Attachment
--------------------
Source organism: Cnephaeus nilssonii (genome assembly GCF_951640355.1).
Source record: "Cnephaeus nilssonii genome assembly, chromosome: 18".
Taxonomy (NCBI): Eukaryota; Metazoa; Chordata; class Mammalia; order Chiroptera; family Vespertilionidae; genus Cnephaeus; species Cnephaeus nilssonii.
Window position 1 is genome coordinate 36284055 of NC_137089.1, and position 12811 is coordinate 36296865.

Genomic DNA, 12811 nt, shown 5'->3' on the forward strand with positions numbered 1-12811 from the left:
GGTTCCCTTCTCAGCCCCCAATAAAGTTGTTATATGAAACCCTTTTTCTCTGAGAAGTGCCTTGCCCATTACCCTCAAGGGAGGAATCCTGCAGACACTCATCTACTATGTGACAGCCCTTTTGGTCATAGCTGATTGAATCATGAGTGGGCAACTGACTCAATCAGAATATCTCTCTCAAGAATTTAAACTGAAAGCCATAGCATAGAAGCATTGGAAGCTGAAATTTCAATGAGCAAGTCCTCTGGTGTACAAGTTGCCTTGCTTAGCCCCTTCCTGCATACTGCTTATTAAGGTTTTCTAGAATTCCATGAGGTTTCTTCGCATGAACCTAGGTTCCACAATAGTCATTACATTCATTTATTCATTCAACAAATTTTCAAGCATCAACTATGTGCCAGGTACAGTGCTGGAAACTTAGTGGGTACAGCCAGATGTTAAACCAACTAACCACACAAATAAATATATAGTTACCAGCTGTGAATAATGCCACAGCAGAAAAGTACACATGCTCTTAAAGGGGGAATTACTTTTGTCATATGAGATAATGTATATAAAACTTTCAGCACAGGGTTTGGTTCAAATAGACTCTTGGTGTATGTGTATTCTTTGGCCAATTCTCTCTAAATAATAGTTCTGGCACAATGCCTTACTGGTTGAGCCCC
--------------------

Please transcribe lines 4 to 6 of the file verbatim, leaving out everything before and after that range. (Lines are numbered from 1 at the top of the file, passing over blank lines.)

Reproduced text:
Window position 1 is genome coordinate 36284055 of NC_137089.1, and position 12811 is coordinate 36296865.

Genomic DNA, 12811 nt, shown 5'->3' on the forward strand with positions numbered 1-12811 from the left:
GGTTCCCTTCTCAGCCCCCAATAAAGTTGTTATATGAAACCCTTTTTCTCTGAGAAGTGCCTTGCCCATTACCCTCAAGGGAGGAATCCTGCAGACACTCATCTACTATGTGACAGCCCTTTTGGTCATAGCTGATTGAATCATGAGTGGGCAACTGACTCAATCAGAATATCTCTCTCAAGAATTTAAACTGAAAGCCATAGCATAGAAGCATTGGAAGCTGAAATTTCAATGAGCAAGTCCTCTGGTGTACAAGTTGCCTTGCTTAGCCCCTTCCTGCATACTGCTTATTAAGGTTTTCTAGAATTCCATGAGGTTTCTTCGCATGAACCTAGGTTCCACAATAGTCATTACATTCATTTATTCATTCAACAAATTTTCAAGCATCAACTATGTGCCAGGTACAGTGCTGGAAACTTAGTGGGTACAGCCAGATGTTAAACCAACTAACCACACAAATAAATATATAGTTACCAGCTGTGAATAATGCCACAGCAGAAAAGTACACATGCTCTTAAAGGGGGAATTACTTTTGTCATATGAGATAATGTATATAAAACTTTCAGCACAGGGTTTGGTTCAAATAGACTCTTGGTGTATGTGTATTCTTTGGCCAATTCTCTCTAAATAATAGTTCTGGCACAATGCCTTACTGGTTGAGCCCC